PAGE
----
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Research project

Brominated Flame Retardants in food, baby foods and infant formulae

Reports looking at the presence of brominated flame retardants in food, baby foods and instant formulae.

Last updated: 26 July 2019

Brominated Flame Retardants in Baby Foods and Infant Formulae

Project code: FS102114

October 2014 - September 2015


Brominated flame retardants (BFRs) are used in industrial and domestic materials, including furnishings, electrical and electronic equipment and building insulation, in order to delay the onset of fire. Some have been found to escape into the environment and to enter the food chain and certain groups are now listed as persistent organic pollutants under the Stockholm Convention. In 2014, the European Commission published a comprehensive call for data (Commission Recommendation 2014/118) on the occurrence of BFRs in various food categories, including baby foods and infant formulae. These are of particular concern because certain BFRs have been identified as neurodevelopmental toxins. This work was carried out in response to the call and to provide data for use in the assessment of risk to babies and infants associated with the presence of BFRs in food. 


Approximately 120 samples of baby food and 30 samples of infant formulae were analysed for polybrominated diphenyl ethers (PBDEs) and hexabromocyclododecanes (HBCDDs). The samples were selected from a larger sample set previously collected for testing for other contaminants. The analytical methodology was as in previous studies carried out by Fera for the FSA, using internal standardization with 13C-labelled congeners. HBCDD stereoisomers and TBBPA were measured using liquid chromatography–tandem mass spectrometry (LC-MS/MS), whilst PBDEs were measured using gas chromatography-high resolution mass spectrometry (GC-HRMS).

Investigation into the occurrence of existing and novel/emerging BFRs in food

Project code: FS513010

February 2013 - October 2015


BFRs are a group of chemical compounds added to furniture, textiles, electrical products and building materials to delay the onset and spread of fire. Due to their very widespread use, BFRs are everywhere in the environment and have entered the food chain. Older BFRs such as brominated biphenyls (PBBs) were banned in the 1970s due to health concerns and some of their more recent replacements, eg polybrominated diphenyl ethers (PBDEs), have been subject to restrictions due to environmental and health concerns. Replacement compounds are continually being introduced and, according to the most recent European Food Safety Agency (EFSA) opinion on Emerging and Novel Brominated Flame Retardants (BFRs) in Food, there is a lack of safety and environmental information about these. Through this investigation, the FSA hoped to gain a better understanding of what newer BFRs might be entering the food and feed chain.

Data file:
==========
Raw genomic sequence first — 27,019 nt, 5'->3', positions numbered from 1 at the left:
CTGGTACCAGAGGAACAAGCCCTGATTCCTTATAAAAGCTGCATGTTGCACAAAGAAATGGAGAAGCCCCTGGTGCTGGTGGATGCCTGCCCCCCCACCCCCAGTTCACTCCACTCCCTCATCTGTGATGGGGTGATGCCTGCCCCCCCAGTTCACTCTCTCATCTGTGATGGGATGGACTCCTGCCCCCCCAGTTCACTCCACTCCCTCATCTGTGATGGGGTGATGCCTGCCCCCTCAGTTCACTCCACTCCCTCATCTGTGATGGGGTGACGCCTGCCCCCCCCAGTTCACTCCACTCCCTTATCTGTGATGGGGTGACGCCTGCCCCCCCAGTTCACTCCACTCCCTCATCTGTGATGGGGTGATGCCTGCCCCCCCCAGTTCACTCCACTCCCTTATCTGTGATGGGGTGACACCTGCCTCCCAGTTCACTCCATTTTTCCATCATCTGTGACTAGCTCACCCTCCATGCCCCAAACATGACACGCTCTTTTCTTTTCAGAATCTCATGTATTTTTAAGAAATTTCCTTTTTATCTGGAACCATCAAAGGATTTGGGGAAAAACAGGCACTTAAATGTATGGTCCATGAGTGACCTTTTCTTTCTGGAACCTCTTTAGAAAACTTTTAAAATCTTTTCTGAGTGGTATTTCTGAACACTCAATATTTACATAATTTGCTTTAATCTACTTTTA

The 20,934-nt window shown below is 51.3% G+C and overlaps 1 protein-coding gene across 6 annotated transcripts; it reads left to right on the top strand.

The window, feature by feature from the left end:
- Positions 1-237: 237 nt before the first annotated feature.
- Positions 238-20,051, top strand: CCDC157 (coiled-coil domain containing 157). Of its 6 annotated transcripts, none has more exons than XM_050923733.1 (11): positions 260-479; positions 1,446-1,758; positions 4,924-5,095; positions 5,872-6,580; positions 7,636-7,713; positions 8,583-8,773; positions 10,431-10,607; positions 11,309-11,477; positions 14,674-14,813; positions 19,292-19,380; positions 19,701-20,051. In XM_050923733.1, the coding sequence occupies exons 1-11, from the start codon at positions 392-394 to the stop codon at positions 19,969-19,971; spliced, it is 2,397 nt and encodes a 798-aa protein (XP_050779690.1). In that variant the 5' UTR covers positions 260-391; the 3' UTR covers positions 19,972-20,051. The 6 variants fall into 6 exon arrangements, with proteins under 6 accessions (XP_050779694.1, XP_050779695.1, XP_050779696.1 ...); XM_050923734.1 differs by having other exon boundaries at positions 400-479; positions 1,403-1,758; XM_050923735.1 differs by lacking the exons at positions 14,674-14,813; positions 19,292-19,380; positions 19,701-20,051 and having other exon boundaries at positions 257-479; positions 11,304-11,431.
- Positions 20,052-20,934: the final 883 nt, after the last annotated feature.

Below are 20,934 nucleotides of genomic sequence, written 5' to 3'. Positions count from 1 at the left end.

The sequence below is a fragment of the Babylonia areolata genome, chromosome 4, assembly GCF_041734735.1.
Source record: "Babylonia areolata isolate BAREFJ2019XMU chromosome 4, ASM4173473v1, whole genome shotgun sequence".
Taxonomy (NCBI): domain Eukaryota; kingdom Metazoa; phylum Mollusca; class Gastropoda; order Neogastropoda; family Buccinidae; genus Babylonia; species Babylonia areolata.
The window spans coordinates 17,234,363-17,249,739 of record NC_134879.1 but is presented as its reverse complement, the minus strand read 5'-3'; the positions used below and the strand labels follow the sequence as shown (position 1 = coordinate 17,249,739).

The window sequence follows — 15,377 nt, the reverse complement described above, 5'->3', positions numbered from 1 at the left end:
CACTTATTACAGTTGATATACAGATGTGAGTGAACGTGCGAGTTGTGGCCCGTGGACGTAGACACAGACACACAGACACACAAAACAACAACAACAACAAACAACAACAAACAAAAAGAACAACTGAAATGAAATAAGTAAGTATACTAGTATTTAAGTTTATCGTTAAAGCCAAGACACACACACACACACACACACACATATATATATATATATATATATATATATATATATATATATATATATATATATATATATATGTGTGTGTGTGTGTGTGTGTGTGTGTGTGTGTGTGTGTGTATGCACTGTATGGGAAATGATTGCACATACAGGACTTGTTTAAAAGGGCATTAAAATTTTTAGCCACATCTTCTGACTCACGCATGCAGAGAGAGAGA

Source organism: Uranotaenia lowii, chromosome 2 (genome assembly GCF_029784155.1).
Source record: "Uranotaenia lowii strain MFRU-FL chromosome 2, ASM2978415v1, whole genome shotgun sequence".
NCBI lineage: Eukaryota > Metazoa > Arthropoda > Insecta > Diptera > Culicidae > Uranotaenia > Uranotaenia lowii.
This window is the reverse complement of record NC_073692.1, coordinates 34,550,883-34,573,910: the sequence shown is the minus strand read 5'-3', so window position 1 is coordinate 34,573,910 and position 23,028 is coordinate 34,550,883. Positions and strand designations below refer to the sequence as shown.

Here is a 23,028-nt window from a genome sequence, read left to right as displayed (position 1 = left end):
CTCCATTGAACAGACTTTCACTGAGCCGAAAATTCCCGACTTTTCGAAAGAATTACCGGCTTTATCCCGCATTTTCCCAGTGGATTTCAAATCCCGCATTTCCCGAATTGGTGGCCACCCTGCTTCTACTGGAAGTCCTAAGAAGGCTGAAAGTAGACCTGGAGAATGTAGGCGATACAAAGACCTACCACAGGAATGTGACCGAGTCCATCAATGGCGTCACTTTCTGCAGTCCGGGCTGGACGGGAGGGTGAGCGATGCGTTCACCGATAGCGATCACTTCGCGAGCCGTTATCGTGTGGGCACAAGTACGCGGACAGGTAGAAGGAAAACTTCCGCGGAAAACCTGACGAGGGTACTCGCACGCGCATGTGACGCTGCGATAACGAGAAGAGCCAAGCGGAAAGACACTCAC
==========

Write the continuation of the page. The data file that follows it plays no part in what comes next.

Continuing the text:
A plan was prepared for the collection of about 300 food and 100 feed/feed ingredient samples. Foods/feed types that were suspected to contain a higher concentration of the known BFRs (e.g. fatty foods, composite feed) were targeted. Samples were collected by subcontractors and delivered to Fera for analysis. The samples were analysed by ICP-MS for total bromine content although attempts to distinguish organic bromine from inorganic forms were not successful. Approximately half of the samples with the highest bromine content were further analysed for PBDEs and hexabromocyclododecanes (HBCDDs) using the same methodology as in previous investigations carried out by Fera for FSA. The bromine content of the summed HBCDDs and PBDEs was compared to the total bromine content of the samples and a selection of those with the highest discrepancies were selected for further investigation. For this, purified extracts enriched by concentration were subjected to sensitive and high resolution, time-of-flight (TOF) mass spectrometric techniques in an attempt to identify significant unknown compounds.

New de-convolution software was used to target typical isotope patterns of brominated compounds in conjunction with programmed identification procedures, using mass characteristics of known emerging/novel BFRs such as the new compounds identified by EFSA Scientific Opinion on Emerging and Novel Brominated Flame Retardants (BFRs) in Food. This provided a more targeted approach to identifying unknown signals. The process was controlled using of available BFR standards for some of the new BFRs, eg bis(2,4,6-tribromophenoxy)ethane (BTBPE) and decabromodiphenylethane (DBDPE).